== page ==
The U.S. State Department’s ninth annual Trafficking in Persons Report on Guatemala, published in June 2008, said, “Guatemalan men, women, and children are trafficked within the country, as well as to Mexico and the United States, for forced labor, particularly in agriculture…. In the Mexican border area, Guatemalan children are exploited for forced begging on streets and forced labor in municipal dumps (and) Guatemalan men, women, and children are trafficked for forced agricultural work, particularly on coffee plantations.”

As if the human trafficking problem along Mexico’s southern border weren’t bad enough, the area also poses a huge security risk because of its attractiveness as a training and recruiting area for Mexican cartels. In March 2009, Guatemalan security forces discovered a camp where Mexican drug traffickers trained dozens of gunmen. Los Zetas, formerly enforcers for Mexico's Gulf Cartel and now a cartel in their own right, were running the camp.

Two Zetas commanders and 37 recruits fled the camp before the police and army arrived, leaving behind 500 grenades, six rifles and hundreds of rounds of ammunition. Guatemalan authorities also found an illegal airstrip, an obstacle course, and equipment for practicing shooting at moving targets, according to Reuters reports.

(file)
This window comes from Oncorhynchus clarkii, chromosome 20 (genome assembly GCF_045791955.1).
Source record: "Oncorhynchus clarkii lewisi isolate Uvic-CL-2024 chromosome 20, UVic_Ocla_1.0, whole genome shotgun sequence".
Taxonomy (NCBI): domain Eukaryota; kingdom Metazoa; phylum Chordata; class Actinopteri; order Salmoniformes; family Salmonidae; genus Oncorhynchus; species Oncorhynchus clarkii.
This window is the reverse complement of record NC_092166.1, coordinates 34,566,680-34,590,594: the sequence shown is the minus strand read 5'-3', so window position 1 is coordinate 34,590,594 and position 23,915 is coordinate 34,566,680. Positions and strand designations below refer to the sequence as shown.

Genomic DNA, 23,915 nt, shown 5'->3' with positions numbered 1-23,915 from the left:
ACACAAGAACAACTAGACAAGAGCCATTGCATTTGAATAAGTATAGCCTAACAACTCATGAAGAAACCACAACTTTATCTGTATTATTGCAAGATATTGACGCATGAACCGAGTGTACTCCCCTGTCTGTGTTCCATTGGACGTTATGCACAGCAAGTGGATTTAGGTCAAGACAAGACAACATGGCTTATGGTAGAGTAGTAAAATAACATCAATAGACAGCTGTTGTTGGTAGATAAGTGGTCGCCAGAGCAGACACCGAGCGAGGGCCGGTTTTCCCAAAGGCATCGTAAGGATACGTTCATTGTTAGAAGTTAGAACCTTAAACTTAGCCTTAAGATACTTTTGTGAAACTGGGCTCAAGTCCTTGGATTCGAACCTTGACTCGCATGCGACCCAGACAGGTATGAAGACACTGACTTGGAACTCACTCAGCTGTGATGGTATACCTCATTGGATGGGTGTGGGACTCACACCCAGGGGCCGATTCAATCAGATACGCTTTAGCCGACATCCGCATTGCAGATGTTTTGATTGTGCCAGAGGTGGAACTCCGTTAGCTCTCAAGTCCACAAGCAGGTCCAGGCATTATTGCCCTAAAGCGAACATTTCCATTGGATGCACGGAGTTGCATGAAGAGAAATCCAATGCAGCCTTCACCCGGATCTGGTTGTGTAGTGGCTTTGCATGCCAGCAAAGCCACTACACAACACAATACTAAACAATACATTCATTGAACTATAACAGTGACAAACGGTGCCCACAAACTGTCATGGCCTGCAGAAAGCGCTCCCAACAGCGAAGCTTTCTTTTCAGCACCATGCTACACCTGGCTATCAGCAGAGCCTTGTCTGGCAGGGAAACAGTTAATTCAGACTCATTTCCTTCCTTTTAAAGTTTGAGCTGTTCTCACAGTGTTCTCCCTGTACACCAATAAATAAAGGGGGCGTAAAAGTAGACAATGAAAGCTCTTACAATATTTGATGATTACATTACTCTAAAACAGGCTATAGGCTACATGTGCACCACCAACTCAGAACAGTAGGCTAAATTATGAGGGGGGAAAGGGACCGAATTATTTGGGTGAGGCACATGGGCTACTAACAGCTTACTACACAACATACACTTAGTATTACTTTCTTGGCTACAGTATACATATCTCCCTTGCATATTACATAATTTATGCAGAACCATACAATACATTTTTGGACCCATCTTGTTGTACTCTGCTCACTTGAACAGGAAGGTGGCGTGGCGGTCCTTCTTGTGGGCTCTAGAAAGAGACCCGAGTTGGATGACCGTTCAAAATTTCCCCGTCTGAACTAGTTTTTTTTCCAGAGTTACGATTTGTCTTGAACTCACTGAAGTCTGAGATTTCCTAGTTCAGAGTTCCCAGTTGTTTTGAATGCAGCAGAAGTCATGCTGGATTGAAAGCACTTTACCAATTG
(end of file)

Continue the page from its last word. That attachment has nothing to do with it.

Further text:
So what is the Mexican government doing about its own southern border problems?

The Mexican navy has actually beefed up its presence in the region to try and deter some of this activity. In August 2009, the navy announced that it had installed six new naval stations in Mexico’s Chiapas state near the Suchiate and Usumacinta rivers. In November, the navy unveiled plans to start building nine bases that would allow it to more effective patrol the border with Guatemala and combat the activities of criminal groups.

And the increased naval presence can’t come soon enough.

According to a Los Angeles Times article from June 2009, Mexican drug gangs, primarily the Zetas and rivals from the state of Sinaloa, are ramping up operations in Central America to evade increased marine patrols near Mexico as they relay drug shipments to the United States and Europe. Since January 2008, Guatemalan police have arrested about 30 suspects who they said were working for the Zetas.